As the ongoing dwarf novae campaign is making abundantly clear, there is a serious lack of coverage between the mid-pacific longitudes and eastern EU. Typically, a half day goes by, after the last observations around 0.35 UT from the pacific region, until the first ones start in Europe around 0.8 UT. This could definitely cause missed notification opportunities in campaigns, and I can think of some in the past that were impacted by this large gap.
Yet, on the other hand, those longitudes, the far east, central asia, africa, have a huge population, the largest on earth! How can we try to improve our observer pool to cover these areas? I know this issue had been raised before, and part of the problem is language barriers and access to the internet, in the "third world". Some translations of the AAVSO observing manual have been done into Chinese, I believe, but that seems to have had little impact?
What can we do to solve this problem? Do you have any ideas Stella?
I put this question to Elizabeth several years ago: the deficit of Asian observers . She said, it wasn't through lack of invitation and quoted a Japanese professional, who pointed out that most of the population inhabit tower blocks; the prerequisite being a piece of garden; driveway; or “back yard” as you'd put it. It's still odd that nothing comes in from that quarter. Perhaps, as you suggest, there is a cultural/language problem there... Though that shouldn't apply to India. Perhaps time now for a positive overture from us,in The West?
Perhaps, as you suggest, there is a cultural/language problem there... Though that shouldn't apply to India. Perhaps time now for a positive overture from us,in The West?
Yes Bill, One idea I have been thinking of recently - Maybe AAVSO could use its clout as a "non-profit educational institution" and negotiate with one of the big, cheap commercial Dobsonian manufacturers (such as the Orion XT10 or Zhumell) to purchase 100 moderate size Dobs and send them to a bunch of rural schools in India, along with a copy of the AAVSO visual observing manual.
India is the perfect longitude to fill in our missing time gap, English is their main language, they are fairly developed country now, and many of the kids tend to have a scientific interest, and probably have internet access. Those kids may very well become enthusiastic observers at their schools, and end up contributing more obs than everyone else!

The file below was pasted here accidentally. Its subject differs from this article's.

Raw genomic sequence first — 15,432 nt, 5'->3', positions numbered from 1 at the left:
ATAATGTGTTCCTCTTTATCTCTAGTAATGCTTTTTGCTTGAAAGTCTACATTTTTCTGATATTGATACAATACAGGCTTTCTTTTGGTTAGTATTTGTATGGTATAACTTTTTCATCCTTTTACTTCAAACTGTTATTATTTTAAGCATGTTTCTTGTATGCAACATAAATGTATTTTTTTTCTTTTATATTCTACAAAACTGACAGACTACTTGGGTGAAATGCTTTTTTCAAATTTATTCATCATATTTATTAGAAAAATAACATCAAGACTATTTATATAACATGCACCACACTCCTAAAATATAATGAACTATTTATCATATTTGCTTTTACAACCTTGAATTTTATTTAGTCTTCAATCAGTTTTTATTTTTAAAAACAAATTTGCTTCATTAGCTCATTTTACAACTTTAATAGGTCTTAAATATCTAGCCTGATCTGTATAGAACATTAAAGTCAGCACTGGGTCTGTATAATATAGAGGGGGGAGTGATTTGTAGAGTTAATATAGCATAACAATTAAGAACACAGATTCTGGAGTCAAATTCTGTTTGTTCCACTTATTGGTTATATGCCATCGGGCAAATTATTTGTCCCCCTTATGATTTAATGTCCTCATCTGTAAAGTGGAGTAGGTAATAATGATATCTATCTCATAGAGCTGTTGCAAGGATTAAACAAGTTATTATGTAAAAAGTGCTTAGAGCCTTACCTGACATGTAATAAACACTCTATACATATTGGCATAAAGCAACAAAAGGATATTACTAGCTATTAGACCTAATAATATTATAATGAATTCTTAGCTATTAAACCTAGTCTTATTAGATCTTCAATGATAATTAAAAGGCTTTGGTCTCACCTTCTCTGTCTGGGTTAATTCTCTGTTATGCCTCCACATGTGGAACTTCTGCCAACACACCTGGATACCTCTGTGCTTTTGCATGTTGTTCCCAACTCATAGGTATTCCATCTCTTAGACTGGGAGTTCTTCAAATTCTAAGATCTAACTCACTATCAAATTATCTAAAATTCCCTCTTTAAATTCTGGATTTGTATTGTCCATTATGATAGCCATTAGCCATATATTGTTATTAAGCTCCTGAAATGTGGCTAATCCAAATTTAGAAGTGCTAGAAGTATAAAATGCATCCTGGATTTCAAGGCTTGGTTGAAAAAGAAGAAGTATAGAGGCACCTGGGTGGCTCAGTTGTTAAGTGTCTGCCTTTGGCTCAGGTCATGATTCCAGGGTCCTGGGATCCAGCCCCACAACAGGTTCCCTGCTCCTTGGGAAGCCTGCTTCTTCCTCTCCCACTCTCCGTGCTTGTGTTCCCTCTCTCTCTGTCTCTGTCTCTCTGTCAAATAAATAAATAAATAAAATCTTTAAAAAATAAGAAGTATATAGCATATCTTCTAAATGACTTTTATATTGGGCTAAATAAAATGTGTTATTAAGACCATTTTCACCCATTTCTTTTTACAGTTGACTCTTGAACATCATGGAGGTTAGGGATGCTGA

India may be dark to us but it is not dark to amateur astronomy. Has anyone bothered to look at the list of amateur astronomy organizations in India? It is a long one.
I suggest that the productive approach would to contact these organizations to find out why they are not participating more fully in the campaigns and programs AAVSO has to offer. It may simply be that amateurs in India don't know about us or perhaps are not particularly interested in observing variable stars. I certainly don't think the correct approach is to buy a bunch of dobs and ship them off to India. I think that would only indicate lack of understanding by AAVSO of the issues involved. From my first hand business experience dealing with India, many - orders of magnitude more than the total AAVSO membership - have the technical knowledge, skill and financial means to be outstanding AAVSO contributors if they are interested in doing so and have an amenable location.
Here is the URL containing the list.
Thanks for the list Brad. I found one there which had a website, the "JVP" in Pune. They seem to be the oldest such club in India, so they claim, and they have a webpage which shows the kind of work they do.
However, it appears to be similar to the clubs here in the states, which cater primarily to the general public, star parties, pretty pictures, events, such a thing. My experience with these types of clubs (plenty of it) has not been fruitful for recruiting any AAVSO observers. Thats really unfortunate, but it seems the type of people who are involved with these clubs are just not into scientific observing.
Nevertheless, I have sent them my contact info and information on the AAVSO, and lets see if we get any sort of positive response.
The information you have acquired is correct. I am associated with JVP, Oldest amateur astronomer's organization in india.
we do outreach activity to fund our equipment requisites. Past three years, We(Aniruddha deshpande AAVSO Code: DAND) are submitting variable star observations to AAVSO. Mr.Roger Pieri is assigned to us by Mike Simpson in 2013 as our mentor and we are still in touch with him.